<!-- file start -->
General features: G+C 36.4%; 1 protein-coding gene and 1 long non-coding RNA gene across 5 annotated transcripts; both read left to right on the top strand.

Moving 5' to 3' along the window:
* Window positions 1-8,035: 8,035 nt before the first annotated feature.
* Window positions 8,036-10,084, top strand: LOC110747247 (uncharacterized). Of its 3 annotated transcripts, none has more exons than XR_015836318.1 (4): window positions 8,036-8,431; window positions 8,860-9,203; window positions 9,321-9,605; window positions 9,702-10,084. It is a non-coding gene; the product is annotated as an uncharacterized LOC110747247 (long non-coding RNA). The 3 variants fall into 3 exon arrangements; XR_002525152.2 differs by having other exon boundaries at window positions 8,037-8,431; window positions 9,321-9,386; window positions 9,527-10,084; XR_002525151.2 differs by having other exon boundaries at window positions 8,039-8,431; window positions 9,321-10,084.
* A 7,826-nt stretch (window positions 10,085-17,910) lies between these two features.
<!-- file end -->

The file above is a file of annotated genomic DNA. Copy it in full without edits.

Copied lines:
General features: G+C 36.4%; 1 protein-coding gene and 1 long non-coding RNA gene across 5 annotated transcripts; both read left to right on the top strand.

Moving 5' to 3' along the window:
* Window positions 1-8,035: 8,035 nt before the first annotated feature.
* Window positions 8,036-10,084, top strand: LOC110747247 (uncharacterized). Of its 3 annotated transcripts, none has more exons than XR_015836318.1 (4): window positions 8,036-8,431; window positions 8,860-9,203; window positions 9,321-9,605; window positions 9,702-10,084. It is a non-coding gene; the product is annotated as an uncharacterized LOC110747247 (long non-coding RNA). The 3 variants fall into 3 exon arrangements; XR_002525152.2 differs by having other exon boundaries at window positions 8,037-8,431; window positions 9,321-9,386; window positions 9,527-10,084; XR_002525151.2 differs by having other exon boundaries at window positions 8,039-8,431; window positions 9,321-10,084.
* A 7,826-nt stretch (window positions 10,085-17,910) lies between these two features.